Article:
Olfactory neuroblastoma (esthesioneuroblastoma)

Case contributed by Assoc Prof Frank Gaillard

Presentation

Rhinorrhea and episodes of epistaxis.

Patient Data

Age: 50 years
Gender: Male
CT

Paransal sinuses

CT and MRI through the paranasal sinuses demonstrate a large aggressive mass the epicenter of which appears to be centered in the superior aspect of the nasal cavity.

The mass extends superiorly into the anterior cranial fossa, laterally into the orbit and posteriorly into the sphenoid sinus. The outflow of the sphenoid sinus and left frontal sinus is presumably obstructed as the sinuses are opacified. 

The mass is of soft tissue density, intermediate signal on T1 and T2 weighted images, and demonstrates extensive heterogeneous enhancement following administration of contrast.

MRI

Brain/Paranasal sinuses

CT and MRI through the paranasal sinuses demonstrate a large aggressive mass the epicenter of which appears to be centered in the superior aspect of the nasal cavity.

The mass extends superiorly into the anterior cranial fossa, laterally into the orbit and posteriorly into the sphenoid sinus. The outflow of the sphenoid sinus and left frontal sinus is presumably obstructed as the sinuses are opacified. 

The mass is of soft tissue density, intermediate signal on T1 and T2 weighted images, and demonstrates extensive heterogeneous enhancement following administration of contrast.

The patient went on to have excision of the mass. 

Histology : Sections show a densely cellular high-grade neoplasm displaying small and large areas of necrosis. The tumour is composed of sheets, lobules and broad trabeculae of tumour cells with intervening fibrovascular septa and reactive desmoplastic stroma. Focal formation of Homer Wright rosettes is also noted. Tumour cells have scant cytoplasm and round nuclei with fine chromatin pattern and show nuclear molding. There is focal nuclear pleomorphism. Mitoses and apoptotic bodies are frequent. Occasional foci  display larger neoplastic cells with abundant cytoplasm and larger nuclei.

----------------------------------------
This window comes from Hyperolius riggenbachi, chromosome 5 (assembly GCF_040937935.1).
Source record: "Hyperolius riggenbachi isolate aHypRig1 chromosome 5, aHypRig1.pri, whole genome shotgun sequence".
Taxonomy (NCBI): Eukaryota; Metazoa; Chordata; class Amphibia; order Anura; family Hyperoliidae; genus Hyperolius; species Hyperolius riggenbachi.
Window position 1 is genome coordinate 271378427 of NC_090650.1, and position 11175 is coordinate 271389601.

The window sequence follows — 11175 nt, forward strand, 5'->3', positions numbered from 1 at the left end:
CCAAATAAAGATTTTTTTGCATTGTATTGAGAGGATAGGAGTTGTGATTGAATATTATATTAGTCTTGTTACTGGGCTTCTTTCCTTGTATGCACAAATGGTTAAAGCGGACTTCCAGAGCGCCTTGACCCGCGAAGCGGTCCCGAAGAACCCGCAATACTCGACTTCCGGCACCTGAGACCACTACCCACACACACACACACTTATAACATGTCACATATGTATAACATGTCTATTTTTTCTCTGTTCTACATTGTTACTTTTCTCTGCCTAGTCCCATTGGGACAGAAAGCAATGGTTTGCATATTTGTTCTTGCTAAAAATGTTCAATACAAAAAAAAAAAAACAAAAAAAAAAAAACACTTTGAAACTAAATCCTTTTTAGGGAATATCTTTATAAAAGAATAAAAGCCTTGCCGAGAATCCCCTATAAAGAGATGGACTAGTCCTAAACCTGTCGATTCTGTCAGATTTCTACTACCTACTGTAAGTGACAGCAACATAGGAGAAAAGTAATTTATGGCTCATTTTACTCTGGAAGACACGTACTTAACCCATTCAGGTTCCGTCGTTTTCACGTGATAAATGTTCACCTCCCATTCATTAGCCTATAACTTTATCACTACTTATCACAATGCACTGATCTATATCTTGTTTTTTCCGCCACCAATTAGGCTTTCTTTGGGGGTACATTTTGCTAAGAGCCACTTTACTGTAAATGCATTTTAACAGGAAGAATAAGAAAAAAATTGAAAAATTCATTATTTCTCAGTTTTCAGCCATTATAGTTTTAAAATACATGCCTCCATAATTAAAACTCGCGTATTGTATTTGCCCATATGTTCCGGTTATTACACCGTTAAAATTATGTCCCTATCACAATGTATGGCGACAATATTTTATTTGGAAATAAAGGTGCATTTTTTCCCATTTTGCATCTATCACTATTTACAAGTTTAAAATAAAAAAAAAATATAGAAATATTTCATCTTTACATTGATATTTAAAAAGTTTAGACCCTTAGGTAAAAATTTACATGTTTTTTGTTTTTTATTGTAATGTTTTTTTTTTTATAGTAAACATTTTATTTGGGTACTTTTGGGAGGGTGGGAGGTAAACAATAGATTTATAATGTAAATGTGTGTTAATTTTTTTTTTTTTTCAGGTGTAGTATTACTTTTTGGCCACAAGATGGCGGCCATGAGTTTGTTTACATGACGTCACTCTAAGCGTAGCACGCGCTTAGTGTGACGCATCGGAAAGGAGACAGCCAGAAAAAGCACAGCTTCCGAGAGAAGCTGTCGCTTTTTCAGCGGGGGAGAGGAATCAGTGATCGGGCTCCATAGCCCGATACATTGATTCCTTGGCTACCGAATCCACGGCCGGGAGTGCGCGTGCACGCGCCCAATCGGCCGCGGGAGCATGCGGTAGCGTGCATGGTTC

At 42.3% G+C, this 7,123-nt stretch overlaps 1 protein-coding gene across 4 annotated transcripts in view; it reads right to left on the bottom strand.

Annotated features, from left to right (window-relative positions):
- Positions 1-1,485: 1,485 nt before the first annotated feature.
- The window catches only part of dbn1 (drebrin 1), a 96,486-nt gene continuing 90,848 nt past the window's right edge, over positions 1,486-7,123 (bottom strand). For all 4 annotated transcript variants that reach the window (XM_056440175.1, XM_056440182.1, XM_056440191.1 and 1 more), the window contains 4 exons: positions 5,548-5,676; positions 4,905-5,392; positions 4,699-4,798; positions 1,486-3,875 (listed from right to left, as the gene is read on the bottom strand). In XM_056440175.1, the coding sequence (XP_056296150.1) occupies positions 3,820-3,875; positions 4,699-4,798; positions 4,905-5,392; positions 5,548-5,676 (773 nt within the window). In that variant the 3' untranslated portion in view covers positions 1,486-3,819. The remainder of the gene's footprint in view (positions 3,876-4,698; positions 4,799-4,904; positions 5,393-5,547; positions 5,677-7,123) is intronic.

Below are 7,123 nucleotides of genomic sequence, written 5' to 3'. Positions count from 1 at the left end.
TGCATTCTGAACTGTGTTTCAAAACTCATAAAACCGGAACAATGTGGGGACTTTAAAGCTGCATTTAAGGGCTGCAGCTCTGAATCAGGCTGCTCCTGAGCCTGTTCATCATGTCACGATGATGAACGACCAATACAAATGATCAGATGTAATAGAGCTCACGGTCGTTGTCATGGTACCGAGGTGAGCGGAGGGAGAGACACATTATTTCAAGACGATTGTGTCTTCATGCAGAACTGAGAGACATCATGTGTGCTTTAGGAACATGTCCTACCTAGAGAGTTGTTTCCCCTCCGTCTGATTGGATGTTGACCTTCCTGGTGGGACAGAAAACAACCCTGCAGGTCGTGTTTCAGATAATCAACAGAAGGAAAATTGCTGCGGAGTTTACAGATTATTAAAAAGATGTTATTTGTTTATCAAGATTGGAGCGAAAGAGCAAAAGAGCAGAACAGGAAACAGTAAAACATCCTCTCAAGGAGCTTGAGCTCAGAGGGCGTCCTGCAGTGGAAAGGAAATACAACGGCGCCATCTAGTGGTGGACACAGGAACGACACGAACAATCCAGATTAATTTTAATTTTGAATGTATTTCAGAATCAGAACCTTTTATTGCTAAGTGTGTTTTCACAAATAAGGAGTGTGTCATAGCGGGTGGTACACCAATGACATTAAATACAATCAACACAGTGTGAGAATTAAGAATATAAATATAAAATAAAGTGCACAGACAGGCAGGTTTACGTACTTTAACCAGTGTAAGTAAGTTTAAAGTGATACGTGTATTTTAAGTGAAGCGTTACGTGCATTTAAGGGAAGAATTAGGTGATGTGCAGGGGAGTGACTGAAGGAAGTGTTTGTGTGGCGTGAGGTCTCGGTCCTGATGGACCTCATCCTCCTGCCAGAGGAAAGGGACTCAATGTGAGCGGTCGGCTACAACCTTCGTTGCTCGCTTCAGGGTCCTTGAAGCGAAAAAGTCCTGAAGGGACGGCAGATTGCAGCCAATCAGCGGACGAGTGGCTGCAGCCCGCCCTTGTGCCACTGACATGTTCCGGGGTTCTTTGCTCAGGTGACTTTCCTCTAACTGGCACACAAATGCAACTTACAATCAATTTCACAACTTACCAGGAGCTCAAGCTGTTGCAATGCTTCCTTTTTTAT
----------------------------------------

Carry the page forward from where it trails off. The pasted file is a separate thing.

The tumor shows wide dissemination within the respiratory mucosa and also infiltrates the adjacent bone. In the orbital region, the tumour invades the connective tissue, skeletal muscles and fat. Foci suggestive of vascular invasion are noted. Tumour cells are strongly immunoreactive for synaptophysin and NSE and weakly positive for chromogranin and S100 protein. Neurofilament immunostaining is negative.

Case Discussion

Location and appearances are typical of olfactory neuroblastoma, which was proven histologically. Differential to consider would be a sinonasal carcinoma and meningioma/hemangiopericytoma.  

Some relevant aspects of olfactory neuroblastoma:

  • peaks in young adult patients (~2nd decade) and another peak in the 5th to 6th decades
  • nasal stuffiness and rhinorrhea or epistaxis are also referred as primary symptoms 
  • arises from the basal layer of the olfactory epithelium in the superior recess of the nasal cavity
  • slow-growing tumor 
  • tends to destroy surrounding bone, and can extend in any direction
  • on imaging, they usually present as a soft tissue mass in the superior olfactory recess involving the anterior and middle ethmoid air cells on one side and extending through the cribriform plate into the anterior cranial fossa 
  • contrast enhancement is often marked in both CT and MRI studies
  • treatment usually involves combined chemotherapy and/or radiotherapy with surgical excision
  • prognosis is significantly affected by the presence of distant metastases
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Case information

rID: 8861
Published: 4th Mar 2010
Last edited: 15th Aug 2020
System: Head & Neck
Inclusion in quiz mode: Included

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